Table of Contents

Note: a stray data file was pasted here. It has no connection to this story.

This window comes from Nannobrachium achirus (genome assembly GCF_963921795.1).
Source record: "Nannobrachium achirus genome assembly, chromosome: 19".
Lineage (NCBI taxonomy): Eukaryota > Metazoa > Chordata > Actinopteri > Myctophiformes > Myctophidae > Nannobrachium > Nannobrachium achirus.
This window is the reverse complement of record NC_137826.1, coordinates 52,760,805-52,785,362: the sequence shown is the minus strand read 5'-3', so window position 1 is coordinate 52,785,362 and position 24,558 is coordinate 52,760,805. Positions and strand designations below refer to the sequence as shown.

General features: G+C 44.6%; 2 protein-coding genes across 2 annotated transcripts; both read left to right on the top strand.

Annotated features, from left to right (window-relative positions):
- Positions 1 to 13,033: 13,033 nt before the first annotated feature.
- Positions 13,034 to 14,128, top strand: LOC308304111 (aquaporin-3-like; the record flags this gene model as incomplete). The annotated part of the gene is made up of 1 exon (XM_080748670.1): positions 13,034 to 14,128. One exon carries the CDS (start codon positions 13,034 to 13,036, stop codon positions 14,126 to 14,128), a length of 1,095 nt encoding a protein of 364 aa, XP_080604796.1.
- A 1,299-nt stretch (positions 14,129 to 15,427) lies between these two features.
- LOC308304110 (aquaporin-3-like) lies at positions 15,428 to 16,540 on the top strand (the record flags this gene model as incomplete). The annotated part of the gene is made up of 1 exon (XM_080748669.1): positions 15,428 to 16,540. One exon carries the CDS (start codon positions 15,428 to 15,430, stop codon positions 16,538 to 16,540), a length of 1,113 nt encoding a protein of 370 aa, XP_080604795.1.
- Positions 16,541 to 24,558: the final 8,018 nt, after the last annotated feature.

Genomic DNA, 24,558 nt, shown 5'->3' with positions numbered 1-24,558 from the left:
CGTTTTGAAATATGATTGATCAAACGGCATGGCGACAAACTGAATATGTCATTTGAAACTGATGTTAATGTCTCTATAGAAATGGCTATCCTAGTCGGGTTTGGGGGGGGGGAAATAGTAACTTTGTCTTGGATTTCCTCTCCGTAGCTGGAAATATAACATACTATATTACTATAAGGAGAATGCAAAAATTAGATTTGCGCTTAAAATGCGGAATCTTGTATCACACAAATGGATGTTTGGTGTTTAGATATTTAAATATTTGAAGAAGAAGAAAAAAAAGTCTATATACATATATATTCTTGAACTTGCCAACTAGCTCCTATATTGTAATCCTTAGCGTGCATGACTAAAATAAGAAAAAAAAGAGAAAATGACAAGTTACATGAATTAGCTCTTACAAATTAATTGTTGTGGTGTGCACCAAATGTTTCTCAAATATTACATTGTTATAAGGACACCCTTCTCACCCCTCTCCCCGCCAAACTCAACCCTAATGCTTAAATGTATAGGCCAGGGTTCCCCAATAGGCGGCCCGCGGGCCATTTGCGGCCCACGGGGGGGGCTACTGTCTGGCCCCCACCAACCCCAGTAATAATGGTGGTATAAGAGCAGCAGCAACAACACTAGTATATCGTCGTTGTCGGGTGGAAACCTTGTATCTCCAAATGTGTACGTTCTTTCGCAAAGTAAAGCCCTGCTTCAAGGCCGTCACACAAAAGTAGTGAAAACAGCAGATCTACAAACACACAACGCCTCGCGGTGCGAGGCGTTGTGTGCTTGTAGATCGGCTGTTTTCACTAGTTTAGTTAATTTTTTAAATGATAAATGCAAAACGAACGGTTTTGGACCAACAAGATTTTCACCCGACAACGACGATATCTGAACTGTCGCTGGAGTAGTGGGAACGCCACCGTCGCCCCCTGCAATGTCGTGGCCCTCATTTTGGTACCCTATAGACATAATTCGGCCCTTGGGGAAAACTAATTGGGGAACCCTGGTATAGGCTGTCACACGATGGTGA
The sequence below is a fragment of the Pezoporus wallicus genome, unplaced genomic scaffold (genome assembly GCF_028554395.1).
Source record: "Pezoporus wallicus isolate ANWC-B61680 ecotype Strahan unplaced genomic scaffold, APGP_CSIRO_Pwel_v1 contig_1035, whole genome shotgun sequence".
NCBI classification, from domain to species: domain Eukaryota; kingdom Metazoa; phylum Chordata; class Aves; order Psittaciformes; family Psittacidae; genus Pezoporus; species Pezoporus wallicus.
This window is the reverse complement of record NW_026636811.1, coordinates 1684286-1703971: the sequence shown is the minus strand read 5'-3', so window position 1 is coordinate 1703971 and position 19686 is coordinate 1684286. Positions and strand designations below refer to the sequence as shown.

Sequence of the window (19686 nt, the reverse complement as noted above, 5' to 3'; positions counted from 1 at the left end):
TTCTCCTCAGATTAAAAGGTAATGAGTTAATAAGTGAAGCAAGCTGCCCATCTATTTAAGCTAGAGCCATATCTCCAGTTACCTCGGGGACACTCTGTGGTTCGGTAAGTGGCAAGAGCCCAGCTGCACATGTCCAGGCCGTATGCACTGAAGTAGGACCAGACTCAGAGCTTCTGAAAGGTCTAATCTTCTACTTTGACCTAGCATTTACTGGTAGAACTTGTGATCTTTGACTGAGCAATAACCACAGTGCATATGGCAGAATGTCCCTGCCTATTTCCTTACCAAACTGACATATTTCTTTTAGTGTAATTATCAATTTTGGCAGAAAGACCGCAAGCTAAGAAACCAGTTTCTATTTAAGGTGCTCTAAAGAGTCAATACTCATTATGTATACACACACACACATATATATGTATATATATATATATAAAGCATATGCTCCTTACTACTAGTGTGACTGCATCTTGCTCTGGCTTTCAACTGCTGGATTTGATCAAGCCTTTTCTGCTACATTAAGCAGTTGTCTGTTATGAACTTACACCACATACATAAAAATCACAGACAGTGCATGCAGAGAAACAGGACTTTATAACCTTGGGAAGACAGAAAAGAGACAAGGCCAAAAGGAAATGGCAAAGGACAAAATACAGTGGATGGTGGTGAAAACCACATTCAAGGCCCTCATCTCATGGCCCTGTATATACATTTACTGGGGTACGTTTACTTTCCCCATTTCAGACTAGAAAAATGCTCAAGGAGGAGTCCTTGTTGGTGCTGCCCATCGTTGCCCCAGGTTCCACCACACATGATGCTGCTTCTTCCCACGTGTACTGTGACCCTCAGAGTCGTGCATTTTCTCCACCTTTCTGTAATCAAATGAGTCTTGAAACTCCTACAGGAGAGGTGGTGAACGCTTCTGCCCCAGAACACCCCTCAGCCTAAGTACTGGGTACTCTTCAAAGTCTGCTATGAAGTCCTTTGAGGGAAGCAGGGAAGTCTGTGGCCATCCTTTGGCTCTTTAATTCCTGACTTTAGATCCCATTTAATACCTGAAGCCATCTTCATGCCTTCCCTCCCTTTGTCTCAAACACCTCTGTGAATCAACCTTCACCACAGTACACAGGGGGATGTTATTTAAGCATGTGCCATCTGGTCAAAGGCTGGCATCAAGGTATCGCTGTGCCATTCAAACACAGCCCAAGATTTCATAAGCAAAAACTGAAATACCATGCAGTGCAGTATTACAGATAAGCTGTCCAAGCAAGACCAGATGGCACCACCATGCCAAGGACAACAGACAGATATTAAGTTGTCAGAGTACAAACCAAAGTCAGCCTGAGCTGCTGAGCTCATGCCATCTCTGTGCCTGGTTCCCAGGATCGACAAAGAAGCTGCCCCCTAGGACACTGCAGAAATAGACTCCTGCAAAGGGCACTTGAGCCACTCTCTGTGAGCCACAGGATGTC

Chapter 1 - Introduction This will introduce the readers to the concept and jurisprudential basis of Islamic Finance. The following chapters will discuss and analyze the different products available in the market Chapter 1 - Al-Bai' Bithaman Ajil (Credit Sale) The most popular Islamic banking transaction seems to be Al-Bai' Bithaman Ajil. This is an agreement whereby a bank buys an asset or property and sells the said asset or property to a customer at an agreed defined price which the customer has to pay on a deferred basis or by periodic instalments. Chapter 2 - Bai' Salam (Advance Purchase) Bai' Salam, also known as Bai' Salaf or Bai' Mafalis, is a sale in which advance payment is made to the seller for deferred supply of goods. Chapter 3 - Istisna' (Commissioned manufacture) Bai' Salam is the deferred sale of a commodity which is not possessed by the seller and which he grows or procures for supply to the buyer on the condition of prepayment, Istisna' is a contract of sale of goods which a skilled workman commits himself to manufacture for the buyer. Chapter 4 - Ijarah (Leasing) Ijarah simply means a lease contract as well as a hire contract. In other words, the contract of Ijarah is the sale of usufruct. Chapter 5 - Mudharabah/Muqaradhah (Profit-Sharing) One of the most widely quoted operating principles in Islamic Banking is the principle of Mudharabah, sometimes known as Qirad or Muqaradhah. Chapter 6 - Musharakah (Partnership) This concept is normally translated in English as 'partnership'. Literally, Musharakah means a joint-venture agreement between two parties to engage in a specific business activity with an aim of making profit. Chapter 7 - Musharakah Mutanaqisah (Musharakah Muntahiah Bi Al-Tamlik) This is a newly developed contract by which the investor's share in a Musharakah is progressively retired or liquidated. Chapter 8 - Murabahah (Set profit sale) It is also called 'cost-plus financing' or 'financing resale of goods' and refers basically to the sale of goods at a price covering the purchase price plus a profit margin agreed upon by both parties concerned. Chapter 9 - Rahn (Pledge/security) Literally, it means to pledge, pawn or retain. Technically, it means a contract of pledging a security and becomes binding when possession of the pledge takes place.Chapter 10 - Dhaman/kafalah (Guarantee) Literally, "Dhaman" means combination i.e. the combination of responsibility and liability. Technically, the majority of Islamic Scholars define it as the combination of a responsibility with another existing responsibility. Chapter 11 - Hawalah (Assignment) Literally, Hiwalah means "to transfer" or "to shift". Technically, it means a contract that allows the debtor to transfer his debt obligation to a third party ("payer"). Chapter 12 - Qardh al-Hasan "Qard" means the loan of fungibles, and is repaid with goods of identical description, rather than with the very goods originally borrowed. Chapter 13 - Bai' Al-'Inah Bai' Al-Inah is a transaction which involves the sale and buy back of an asset by the seller. Chapter 14 - Bai' Al-Dayn Dayn in arabic term denotes the meaning of a debt. Technically, Bai'Al-Dayn means a sale and purchase transaction of a quality debt i.e. the default risk of the debtor is low, and the debt must be created from the business transaction that conforms with Shari'ah. Al-Dayn can be either monetary, or a commodity such as food or metal. Chapter 15 - Bai' Muzayadah An action by a person to sell his asset in the open market, which is followed with the process of bidding among potential buyers who would quote for a higher price. Chapter 16 - Hibah A gift awarded to a person on voluntary basis. Chapter 17 - Ibra' An act by a person to withdraw his rights i.e. his rights to collect payment from a person who has the obligation to repay the amount borrowed from him. Chapter 18 - Sukuk A document or certificate which represents the value of an asset. Chapter 19 - Ujrah/Ajr A financial charge for the utilisation of services or manfaah. Chapter 20 - Other products This chapter will discuss other products as well as new products that can be considered for the future. Chapter 21 - Conclusion
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